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Additive Manufacturing Advances Another Step

Direct digital manufacturing is the process of going directly from a CAD file to the final product via additive manufacturing. Additive manufacturing is the process of creating a physical object through the selective fusion, sintering, or polymerization of a material. A design is created using a CAD program and that program is used to direct the operations of an additive manufacturing machine to control the layerbased deposition and processing of materials.

Unlike subtractive manufacturing — metal cutting — where excess material is removed until the final product is achieved, most additive manufacturing processes do not yield excessive scrap. Additive manufacturing typically does not require large amounts of time to remove unwanted material, so it reduces time and costs, and has the ability to create parts that could not have been produced by subtractive or forming manufacturing processes.

Stratasys, Inc. ( is now distributing the Arcam A2 ( direct digital manufacturing and prototype system, which allows the additive manufacturing of parts 75 percent larger than previous models.

The A2 is supplied two interchangeable build chambers. Users can choose between either a high or a wide build chamber, depending on each part's requirements. The high build chamber measures 200 mm by 200 mm by 350 mm (7.87 in. by 7.87 in. by 13.78 in.). The wide chamber is cylindrically shaped with a diameter of 300 mm and a height of 200 mm (11.81 in. by 7.87 in.)

With an improved electron-beam control, the A2 incorporates an all-new high-voltage power supply and has an advanced heat model that increases build speed, precision and part accuracy. A new software version provides useful features such as automatic calibration to eliminate the potential for human error and increase part accuracy.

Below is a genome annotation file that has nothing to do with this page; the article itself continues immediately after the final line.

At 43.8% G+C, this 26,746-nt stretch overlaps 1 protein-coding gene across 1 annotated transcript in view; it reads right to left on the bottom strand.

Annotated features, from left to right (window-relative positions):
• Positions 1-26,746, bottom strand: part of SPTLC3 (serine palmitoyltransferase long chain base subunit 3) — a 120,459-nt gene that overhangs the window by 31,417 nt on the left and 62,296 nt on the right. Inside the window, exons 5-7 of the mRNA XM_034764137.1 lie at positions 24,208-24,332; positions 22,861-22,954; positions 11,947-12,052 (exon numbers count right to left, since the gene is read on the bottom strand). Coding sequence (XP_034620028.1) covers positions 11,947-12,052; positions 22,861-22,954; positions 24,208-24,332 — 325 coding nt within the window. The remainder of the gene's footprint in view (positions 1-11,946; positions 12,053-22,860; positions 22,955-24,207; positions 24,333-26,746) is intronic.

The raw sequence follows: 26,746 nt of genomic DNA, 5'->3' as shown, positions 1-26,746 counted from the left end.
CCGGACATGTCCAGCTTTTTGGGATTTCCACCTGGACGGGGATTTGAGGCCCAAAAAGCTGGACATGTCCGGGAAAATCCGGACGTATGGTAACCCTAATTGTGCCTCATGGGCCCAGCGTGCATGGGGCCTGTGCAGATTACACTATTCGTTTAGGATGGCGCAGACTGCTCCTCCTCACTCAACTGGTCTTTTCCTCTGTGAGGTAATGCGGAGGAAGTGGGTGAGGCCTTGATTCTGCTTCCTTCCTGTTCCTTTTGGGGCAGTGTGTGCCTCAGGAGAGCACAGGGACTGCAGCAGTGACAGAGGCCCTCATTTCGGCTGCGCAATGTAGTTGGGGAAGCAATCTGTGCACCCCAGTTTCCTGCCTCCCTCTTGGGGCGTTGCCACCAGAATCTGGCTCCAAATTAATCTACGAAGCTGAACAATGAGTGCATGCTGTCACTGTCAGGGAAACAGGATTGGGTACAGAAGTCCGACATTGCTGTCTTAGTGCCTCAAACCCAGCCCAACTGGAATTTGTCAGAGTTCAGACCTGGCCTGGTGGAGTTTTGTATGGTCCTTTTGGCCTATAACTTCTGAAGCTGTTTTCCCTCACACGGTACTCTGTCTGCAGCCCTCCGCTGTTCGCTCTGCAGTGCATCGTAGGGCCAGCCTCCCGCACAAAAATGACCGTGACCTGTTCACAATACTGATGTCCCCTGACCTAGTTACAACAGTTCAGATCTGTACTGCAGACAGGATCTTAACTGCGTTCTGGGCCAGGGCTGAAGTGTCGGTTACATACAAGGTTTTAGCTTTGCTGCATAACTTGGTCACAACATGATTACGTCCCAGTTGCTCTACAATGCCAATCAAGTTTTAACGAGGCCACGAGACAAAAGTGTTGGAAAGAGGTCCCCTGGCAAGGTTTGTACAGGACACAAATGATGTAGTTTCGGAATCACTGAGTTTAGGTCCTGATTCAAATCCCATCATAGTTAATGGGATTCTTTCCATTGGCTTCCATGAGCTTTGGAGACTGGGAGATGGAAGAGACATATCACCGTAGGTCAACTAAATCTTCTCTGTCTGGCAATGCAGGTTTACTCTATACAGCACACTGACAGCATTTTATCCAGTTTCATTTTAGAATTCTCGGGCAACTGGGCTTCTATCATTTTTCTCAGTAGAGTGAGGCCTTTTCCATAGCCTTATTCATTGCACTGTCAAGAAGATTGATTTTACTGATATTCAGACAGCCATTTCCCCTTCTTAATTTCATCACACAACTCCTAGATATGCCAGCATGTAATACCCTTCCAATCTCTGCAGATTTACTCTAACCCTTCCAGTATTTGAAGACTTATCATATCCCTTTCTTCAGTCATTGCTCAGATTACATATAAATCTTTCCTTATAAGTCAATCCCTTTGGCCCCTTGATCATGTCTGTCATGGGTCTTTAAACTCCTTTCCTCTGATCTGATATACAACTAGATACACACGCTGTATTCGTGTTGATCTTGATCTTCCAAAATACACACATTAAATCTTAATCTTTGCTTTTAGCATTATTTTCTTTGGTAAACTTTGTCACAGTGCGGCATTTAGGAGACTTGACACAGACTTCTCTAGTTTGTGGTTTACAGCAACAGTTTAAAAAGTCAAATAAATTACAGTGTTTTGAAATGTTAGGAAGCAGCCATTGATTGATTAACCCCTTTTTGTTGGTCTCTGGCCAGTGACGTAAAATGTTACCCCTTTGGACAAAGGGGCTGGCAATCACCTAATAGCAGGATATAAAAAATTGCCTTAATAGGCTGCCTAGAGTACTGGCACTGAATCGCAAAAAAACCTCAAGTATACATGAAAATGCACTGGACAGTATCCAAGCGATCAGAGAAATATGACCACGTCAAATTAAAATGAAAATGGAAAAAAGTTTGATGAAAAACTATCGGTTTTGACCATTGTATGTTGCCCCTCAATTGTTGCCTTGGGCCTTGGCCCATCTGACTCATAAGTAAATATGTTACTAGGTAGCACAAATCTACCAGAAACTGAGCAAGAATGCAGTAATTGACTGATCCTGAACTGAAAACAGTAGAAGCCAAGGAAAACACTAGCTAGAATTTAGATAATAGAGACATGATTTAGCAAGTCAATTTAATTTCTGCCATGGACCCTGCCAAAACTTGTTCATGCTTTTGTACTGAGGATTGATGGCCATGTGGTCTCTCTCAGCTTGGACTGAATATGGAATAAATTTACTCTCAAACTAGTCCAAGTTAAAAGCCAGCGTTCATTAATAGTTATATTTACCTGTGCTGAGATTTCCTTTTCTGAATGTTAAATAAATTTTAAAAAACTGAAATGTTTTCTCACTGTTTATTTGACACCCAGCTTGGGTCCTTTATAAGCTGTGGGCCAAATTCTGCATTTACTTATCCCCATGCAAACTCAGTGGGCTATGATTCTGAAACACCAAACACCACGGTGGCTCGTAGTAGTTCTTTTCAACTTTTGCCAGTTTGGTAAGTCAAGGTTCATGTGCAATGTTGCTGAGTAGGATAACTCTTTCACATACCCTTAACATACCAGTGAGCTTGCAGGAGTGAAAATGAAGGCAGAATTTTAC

"This new generation of additive fabrication technology — the electron beam melting process — is gaining acceptance worldwide," said Stratasys CEO Scott Crump. "And it has been catching on particularly well in the market for medical implant manufacturing." Electron beam melting (EBM) systems are used both for custom implants and for series production of standard implants, enhanced with new features that can be achieved only with direct digital manufacturing.

"Producing solid metal parts ready for end use is changing the game for manufacturers," said Stratasys EBM channel manager Kirby Quirk. "With the addition of the new A2 to our portfolio of prototyping and direct digital manufacturing systems, we're giving companies the tools they require to stay competitive in an evolving manufacturing landscape."

Efforts currently are underway to advance direct digital manufacturing processes into high-volume production methods thereby competing directly with traditional manufacturing processes.

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